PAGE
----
A Fox spokesman said ad-sales executives were not available for comment.
The timing comes as a surprise. Typically, networks have a few spots left as Game Day nears and usually have to sell them cheaply. Demand from automobile advertisers and movie studios, however, has driven the marketplace this year. The Super Bowl usually brings in one of the biggest audiences for a media event and is viewed as a showcase for Madison Avenue's best work. For some, the ads are as much a reason to tune in as the game itself.
"Last year, you could have bought a sale in the 11th hour, and now it's just weird to even consider that if you want to be in there, you've got to act in November," said Jeff Gagne, VP-account director at Havas's MPG, who oversees sports negotiations.
One potential result of the flurry of movie and car ads could be less time for some of the smaller advertisers who often produce the Super Bowl's more offbeat commercials. More movie ads would also mean viewers would have to sit through more trailers and see fewer ads from other marketers tailored just for the event.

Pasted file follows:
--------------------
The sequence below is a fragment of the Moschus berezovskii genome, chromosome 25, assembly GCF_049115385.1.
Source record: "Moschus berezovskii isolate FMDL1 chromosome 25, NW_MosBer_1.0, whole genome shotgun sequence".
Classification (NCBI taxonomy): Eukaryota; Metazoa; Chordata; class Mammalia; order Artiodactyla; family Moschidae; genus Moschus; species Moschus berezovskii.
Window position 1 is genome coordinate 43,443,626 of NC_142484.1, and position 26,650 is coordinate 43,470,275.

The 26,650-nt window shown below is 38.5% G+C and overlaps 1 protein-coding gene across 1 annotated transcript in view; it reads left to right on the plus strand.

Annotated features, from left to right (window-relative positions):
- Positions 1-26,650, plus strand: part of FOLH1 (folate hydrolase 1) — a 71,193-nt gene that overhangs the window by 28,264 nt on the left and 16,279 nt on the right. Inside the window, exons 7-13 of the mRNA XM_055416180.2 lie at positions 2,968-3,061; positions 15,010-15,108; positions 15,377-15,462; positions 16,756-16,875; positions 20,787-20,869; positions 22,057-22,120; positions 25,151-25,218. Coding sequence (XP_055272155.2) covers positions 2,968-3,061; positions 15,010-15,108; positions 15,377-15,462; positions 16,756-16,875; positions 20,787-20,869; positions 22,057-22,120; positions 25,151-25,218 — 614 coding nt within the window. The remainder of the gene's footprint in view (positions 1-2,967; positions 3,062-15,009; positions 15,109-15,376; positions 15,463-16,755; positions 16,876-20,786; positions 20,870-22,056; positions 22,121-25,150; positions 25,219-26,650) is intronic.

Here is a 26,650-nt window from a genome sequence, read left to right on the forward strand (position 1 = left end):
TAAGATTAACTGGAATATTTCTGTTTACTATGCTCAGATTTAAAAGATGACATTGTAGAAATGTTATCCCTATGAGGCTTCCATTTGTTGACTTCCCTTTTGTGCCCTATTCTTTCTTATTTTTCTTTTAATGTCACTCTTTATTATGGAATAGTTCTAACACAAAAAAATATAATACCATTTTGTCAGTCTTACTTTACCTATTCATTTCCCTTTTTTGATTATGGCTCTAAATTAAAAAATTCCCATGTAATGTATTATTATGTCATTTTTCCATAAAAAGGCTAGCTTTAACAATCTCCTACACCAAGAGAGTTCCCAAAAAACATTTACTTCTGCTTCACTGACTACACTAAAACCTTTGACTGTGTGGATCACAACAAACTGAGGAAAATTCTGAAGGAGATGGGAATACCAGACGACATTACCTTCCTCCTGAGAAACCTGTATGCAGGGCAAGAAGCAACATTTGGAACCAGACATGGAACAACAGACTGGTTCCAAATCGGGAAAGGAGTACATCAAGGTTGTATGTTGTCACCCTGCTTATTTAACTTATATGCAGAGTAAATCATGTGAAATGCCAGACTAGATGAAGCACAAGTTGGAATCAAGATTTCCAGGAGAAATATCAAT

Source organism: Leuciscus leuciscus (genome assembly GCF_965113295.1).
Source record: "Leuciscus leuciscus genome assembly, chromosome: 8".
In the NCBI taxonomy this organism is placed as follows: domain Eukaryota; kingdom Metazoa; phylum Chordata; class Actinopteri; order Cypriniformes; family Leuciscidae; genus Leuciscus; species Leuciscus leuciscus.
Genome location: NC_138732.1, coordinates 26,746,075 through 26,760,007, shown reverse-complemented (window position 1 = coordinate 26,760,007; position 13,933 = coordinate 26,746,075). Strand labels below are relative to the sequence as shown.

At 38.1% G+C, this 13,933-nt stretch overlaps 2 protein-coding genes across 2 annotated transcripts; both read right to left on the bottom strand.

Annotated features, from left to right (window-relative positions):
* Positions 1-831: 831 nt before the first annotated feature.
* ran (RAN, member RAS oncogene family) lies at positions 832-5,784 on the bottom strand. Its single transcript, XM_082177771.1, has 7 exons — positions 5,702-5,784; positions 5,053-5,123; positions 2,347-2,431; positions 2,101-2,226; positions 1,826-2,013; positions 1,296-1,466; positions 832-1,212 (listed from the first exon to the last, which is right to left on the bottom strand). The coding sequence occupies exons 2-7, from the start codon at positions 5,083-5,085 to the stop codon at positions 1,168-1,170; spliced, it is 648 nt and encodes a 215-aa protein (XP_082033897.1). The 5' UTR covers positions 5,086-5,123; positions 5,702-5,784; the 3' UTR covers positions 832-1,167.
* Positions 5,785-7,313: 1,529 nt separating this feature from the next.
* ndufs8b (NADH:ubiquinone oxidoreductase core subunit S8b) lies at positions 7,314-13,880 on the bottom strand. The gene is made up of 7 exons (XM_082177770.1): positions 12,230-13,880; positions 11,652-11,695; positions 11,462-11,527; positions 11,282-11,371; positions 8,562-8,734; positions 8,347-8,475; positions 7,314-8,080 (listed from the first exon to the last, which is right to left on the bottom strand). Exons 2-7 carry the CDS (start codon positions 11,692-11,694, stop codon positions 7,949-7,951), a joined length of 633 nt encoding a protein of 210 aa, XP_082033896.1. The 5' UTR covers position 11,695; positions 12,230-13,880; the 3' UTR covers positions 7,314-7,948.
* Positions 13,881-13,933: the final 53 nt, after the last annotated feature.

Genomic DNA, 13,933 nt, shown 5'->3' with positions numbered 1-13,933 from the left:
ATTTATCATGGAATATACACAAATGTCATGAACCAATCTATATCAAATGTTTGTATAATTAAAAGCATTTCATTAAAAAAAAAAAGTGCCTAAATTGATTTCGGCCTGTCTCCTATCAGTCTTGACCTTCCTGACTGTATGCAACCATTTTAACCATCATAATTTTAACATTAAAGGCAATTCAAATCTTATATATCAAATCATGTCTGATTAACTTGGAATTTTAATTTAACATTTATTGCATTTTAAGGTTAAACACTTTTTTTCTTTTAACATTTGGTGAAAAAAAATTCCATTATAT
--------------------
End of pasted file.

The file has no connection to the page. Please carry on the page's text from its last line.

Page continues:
Given the demand, the network could seek more than full price for the remaining ad roosts.
Bonus: MySpace ads
Fox has been seeking as much as $2.7 million for a 30-second spot in next year's game and now might seek more, according to a person familiar with the situation.
As a bonus this year, Fox has offered advertisers the chance to place ads on corporate sibling MySpace, and the network will run on-air promotions during the game that will urge viewers to visit the social-networking website. Advertisers will be able to offer different perks to those who watch the ads online, including coupons, links to other websites or the chance to see movie trailers.
The game is set to air on Fox on Feb. 3.